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  • Handley Page Hermes




    The Handley Page HP.81 Hermes was a British civilian airliner built by Handley Page in the 1940s and 1950s.

    General Information

    Closely related to Handley Page's Hastings military transport, the Hermes was a low-wing monoplane powered by four piston engines. Twenty-nine were built, serving briefly with BOAC in the early 1950s and later with several charter airlines.


    The Hermes was built to meet the 1944 Air Ministry specification for a pressurised civil transport capable of carrying 34 first-class or 50 tourist-class passengers, at the same time as the RAF required a new transport to replace its Handley Page Halifax, for which Handley Page designed the very similar Handley Page Hastings. Unlike the tailwheel Hastings, the Hermes was planned to have a nosewheel undercarriage, although the first two prototypes used a tailwheel undercarriage, of which the first was an unpressurised "bare shell" and the second to be pressurised and fully equipped.  It was intended to introduce the Hermes before the Hastings, but production was delayed after the first prototype (HP 68 Hermes 1), registered G-AGSS crashed on its maiden flight shortly after takeoff on 2 December 1945. Handley Page's chief test pilot and the chief test observer were both killed.


    Development of the civil Hermes was delayed to resolve the instability that caused the accident to the first prototype, and the chance was taken to lengthen the second prototype, producing the HP 74 Hermes II (G-AGUB), first flying on 2 September 1947.


    Meanwhile, orders were placed on 4 February 1947 for 25 of the definitive HP 81 Hermes IV, fitted with a tricycle undercarriage and powered by 2,100 hp (1,570 kW) Bristol Hercules 763 engines, for BOAC and two HP Hermes V, powered by the Bristol Theseus turboprop engines.


    All 29 aircraft were built at Radlett Aerodrome, Hertfordshire, England.

    HP.68 Hermes I
         Prototype powered by four 1,650 hp (1,230 kW) Bristol Hercules 101 radial engines. One built.
    HP.74 Hermes II
         Prototype powered by four 1,675 hp (1,249 kW) Bristol Hercules 121 engines and a 13 ft (4.57 m) longer forward

         fuselage. One built.
    HP.81 Hermes IV
         Production aircraft with tricycle landing gear, powered by four 2,100 hp (1,570 kW) Bristol Hercules 763 engines.

         Twenty-five built.
    HP.81 Hermes IVa
         Hermes IV modified to use 100-octane fuel, with the engine redesignated Hercules 773. Most converted back to

         Hermes IV standard.
    HP.82 Hermes V
         Development aircraft with four 2,490 hp (1,860 kW) Bristol Theseus 502 turboprops. Two built.



    Handley Page Hermes AIR LINKS.jpg

    Handley Page Hermes BOAC.jpg

    Handley Page Hermes G-ALDR.jpg

    Handley Page Hermes G-ALDT.jpg


    Crew: 5 flight crew + cabin crew Capacity: 40 - 82 passengers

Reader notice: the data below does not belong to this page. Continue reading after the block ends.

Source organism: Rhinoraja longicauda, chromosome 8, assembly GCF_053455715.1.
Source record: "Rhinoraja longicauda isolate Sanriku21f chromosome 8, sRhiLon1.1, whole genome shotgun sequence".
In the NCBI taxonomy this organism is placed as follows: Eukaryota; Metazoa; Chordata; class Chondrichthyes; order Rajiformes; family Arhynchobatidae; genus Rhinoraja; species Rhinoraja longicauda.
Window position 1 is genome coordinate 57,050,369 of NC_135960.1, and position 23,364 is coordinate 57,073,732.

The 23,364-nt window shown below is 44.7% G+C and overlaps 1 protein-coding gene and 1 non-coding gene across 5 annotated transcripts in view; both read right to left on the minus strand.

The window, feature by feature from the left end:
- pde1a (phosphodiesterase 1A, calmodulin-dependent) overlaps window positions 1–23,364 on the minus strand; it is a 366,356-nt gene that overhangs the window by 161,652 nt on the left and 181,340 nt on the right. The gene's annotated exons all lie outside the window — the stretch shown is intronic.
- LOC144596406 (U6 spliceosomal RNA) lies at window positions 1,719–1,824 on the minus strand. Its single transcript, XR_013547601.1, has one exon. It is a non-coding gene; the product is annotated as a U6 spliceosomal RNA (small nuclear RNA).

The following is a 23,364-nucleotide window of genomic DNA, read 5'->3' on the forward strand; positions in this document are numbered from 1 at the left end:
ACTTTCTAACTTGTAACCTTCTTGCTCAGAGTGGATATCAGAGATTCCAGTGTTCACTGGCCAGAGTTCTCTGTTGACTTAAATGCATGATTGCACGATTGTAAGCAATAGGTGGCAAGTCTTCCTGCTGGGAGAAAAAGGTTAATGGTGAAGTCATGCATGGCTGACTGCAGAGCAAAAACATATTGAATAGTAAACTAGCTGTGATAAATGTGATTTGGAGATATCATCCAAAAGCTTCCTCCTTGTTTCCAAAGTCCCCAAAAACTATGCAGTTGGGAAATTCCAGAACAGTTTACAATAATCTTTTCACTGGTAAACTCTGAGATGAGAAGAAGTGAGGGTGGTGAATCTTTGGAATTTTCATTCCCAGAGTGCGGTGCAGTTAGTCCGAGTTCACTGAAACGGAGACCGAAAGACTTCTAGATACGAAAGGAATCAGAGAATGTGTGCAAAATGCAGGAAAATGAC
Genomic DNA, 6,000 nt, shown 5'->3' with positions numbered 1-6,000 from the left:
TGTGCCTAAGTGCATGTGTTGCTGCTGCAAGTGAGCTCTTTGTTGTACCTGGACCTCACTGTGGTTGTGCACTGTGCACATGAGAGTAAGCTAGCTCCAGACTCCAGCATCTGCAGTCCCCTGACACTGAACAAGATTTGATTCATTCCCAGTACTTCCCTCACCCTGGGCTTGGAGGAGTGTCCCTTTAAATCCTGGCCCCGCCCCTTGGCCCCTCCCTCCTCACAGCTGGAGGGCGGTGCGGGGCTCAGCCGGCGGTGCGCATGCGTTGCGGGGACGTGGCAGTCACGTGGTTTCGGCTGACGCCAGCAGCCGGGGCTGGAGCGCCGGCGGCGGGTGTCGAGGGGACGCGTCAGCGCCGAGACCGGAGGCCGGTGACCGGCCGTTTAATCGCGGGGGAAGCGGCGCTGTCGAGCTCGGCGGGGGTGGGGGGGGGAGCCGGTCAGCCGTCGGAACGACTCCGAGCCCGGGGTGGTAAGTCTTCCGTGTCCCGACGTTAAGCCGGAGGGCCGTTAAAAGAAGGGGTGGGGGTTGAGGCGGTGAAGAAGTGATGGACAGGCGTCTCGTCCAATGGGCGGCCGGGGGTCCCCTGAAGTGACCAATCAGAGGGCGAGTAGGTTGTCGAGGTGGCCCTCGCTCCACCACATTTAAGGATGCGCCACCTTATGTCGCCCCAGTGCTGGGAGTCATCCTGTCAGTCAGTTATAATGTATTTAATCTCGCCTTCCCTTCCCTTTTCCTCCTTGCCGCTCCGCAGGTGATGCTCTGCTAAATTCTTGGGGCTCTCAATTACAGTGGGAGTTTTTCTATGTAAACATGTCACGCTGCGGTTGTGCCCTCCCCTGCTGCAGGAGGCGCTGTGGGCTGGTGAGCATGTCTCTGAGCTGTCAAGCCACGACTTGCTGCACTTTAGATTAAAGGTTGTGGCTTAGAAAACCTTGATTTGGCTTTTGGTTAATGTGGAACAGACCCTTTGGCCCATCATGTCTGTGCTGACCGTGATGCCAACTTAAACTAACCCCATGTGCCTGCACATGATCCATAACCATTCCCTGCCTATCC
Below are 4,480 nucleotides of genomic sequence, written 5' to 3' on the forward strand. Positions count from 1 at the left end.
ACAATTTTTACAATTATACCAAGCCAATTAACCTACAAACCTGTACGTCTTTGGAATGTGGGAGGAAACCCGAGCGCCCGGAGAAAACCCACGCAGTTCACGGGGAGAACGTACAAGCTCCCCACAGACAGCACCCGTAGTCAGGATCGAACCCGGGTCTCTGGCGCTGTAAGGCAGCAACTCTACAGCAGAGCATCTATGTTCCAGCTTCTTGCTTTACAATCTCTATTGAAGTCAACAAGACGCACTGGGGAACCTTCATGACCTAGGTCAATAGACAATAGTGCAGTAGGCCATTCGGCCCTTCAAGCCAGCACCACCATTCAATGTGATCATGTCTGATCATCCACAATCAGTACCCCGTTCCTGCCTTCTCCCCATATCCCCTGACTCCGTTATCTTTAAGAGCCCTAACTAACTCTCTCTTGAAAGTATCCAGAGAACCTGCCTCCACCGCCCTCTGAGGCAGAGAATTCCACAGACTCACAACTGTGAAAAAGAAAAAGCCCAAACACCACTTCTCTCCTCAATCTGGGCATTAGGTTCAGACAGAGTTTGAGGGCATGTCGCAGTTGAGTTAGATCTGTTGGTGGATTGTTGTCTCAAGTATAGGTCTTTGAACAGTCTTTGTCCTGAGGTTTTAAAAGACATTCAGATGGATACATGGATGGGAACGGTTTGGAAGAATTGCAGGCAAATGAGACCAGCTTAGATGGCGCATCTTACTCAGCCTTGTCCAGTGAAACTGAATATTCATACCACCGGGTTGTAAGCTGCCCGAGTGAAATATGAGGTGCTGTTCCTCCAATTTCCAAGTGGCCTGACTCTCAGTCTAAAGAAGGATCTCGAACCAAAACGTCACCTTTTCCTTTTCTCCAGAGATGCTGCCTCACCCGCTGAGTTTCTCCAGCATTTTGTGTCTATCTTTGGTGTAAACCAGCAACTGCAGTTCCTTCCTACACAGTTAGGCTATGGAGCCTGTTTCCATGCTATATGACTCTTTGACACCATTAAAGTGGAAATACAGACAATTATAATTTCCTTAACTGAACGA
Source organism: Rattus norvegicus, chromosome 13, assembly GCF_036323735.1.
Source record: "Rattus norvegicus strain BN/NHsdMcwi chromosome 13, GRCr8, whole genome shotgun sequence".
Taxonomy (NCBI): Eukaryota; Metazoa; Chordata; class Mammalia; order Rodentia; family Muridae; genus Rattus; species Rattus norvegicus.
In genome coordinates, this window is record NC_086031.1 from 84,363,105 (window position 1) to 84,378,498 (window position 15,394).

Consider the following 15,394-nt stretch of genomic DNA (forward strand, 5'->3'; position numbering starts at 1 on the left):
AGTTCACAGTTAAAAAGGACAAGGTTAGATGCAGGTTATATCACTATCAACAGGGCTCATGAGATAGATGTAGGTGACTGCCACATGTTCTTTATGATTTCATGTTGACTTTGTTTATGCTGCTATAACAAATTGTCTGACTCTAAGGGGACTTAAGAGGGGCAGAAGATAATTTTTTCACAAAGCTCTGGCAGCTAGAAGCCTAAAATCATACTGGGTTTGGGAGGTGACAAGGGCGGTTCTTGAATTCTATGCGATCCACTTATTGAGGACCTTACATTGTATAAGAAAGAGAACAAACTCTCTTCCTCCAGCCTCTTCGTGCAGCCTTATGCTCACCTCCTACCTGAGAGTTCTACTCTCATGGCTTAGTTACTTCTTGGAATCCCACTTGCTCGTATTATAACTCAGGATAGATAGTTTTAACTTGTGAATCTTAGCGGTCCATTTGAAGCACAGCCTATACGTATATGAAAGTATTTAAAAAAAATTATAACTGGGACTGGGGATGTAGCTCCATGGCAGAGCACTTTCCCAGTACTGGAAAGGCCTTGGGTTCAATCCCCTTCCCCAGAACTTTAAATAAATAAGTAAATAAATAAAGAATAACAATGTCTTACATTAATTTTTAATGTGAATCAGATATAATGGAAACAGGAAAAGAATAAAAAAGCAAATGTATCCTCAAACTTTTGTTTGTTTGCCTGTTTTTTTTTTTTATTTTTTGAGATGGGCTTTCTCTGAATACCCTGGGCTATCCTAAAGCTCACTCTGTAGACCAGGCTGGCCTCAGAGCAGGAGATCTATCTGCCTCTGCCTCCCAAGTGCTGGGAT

96 ft 10 in (29.51 m)
    113 ft (34 m)
    29 ft 11 in (9.12 m)
    Wing Area:
    1,408 sq ft (130.8 sq m)
    Wing Loading:
    58.2 lb/sq ft (284 kg/sq m)
    Empty Weight:
    55,350 lb (25,106 kg) basic equipped
    82,000 lb (37,195 kg). Maximum landing weight: 75,000 lb (34,019 kg)
    Fuel Capacity:
    3,224 imp gal (3,872 US gal; 14,657 l) in integral wing tanks ; 4x 37 imp gal (44 US gal; 168 l) oil tanks
    4 × Bristol Hercules 763 14-cylinder air-cooled radial piston engines, 2,020 hp (1,510 kW) each for take-off
    Maximum speed: 357 mph (575 km/h, 310 kn) at 20,000 ft (6,096 m).
    Cruise Speed:
    266 mph (428 km/h, 231 kn) maximum weak mixture at 10,000 ft (3,048 m). 244 mph (212 kn; 393 km/h) maximum range speed at 20,000 ft (6,096 m)
    3,147–3,554 mi (5,065–5,720 km, 2,735–3,088 nmi) with 2,213 lb (1,004 kg) payload at 20,000 ft (6,096 m) dependent on speed
    Takeoff Dist.:
    to 50 ft (15 m): 4,440 ft (1,353 m)
    Landing Dist.:
    from 50 ft (15 m): 4,224 ft (1,287 m)
    Rate of Climb:
    1,030 ft/min (5.2 m/s). Time to altitude: 20,000 ft (6,096 m) in 25 minutes
    Service Ceiling:
    from 50 ft (15 m): 4,224 ft (1,287 m)

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    And Red forgot to add, the Hermes was powered by the same Sleeve-Valve Hercules 14 cyl radial engine, that powered the Beaufighter!


    These engines were the quietest radials ever built, and gave the nickname of "Whispering Death" to the Beaufighters.

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    7 minutes ago, onetrack said:

    And Red forgot to add, the Hermes was powered by the same Sleeve-Valve Hercules 14 cyl radial engine, that powered the Beaufighter!


    These engines were the quietest radials ever built, and gave the nickname of "Whispering Death" to the Beaufighters.

    Anyone who has heard a Hawker Sea Fury start up would love the sleeve-valve engine.

    I guess there was a lot of manufacturing capacity (and spares) left over from the war. I once happened on a BristolTwo Litre sports car with a beautiful raw aluminum body. The instrument panel was the entire width of the dash, filled with dozens of aircraft steam gauges.

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    I will continue to keep a look out OK, but I have concentrated on airliners a bit lately, to get their number up to 75, and use up all the photos I had accumulated. I will do some of the other categories to keep up interest of everyone. The only category I have difficulty with is the weightshift category. I know nothing about them, and they all look pretty much the same to me. 

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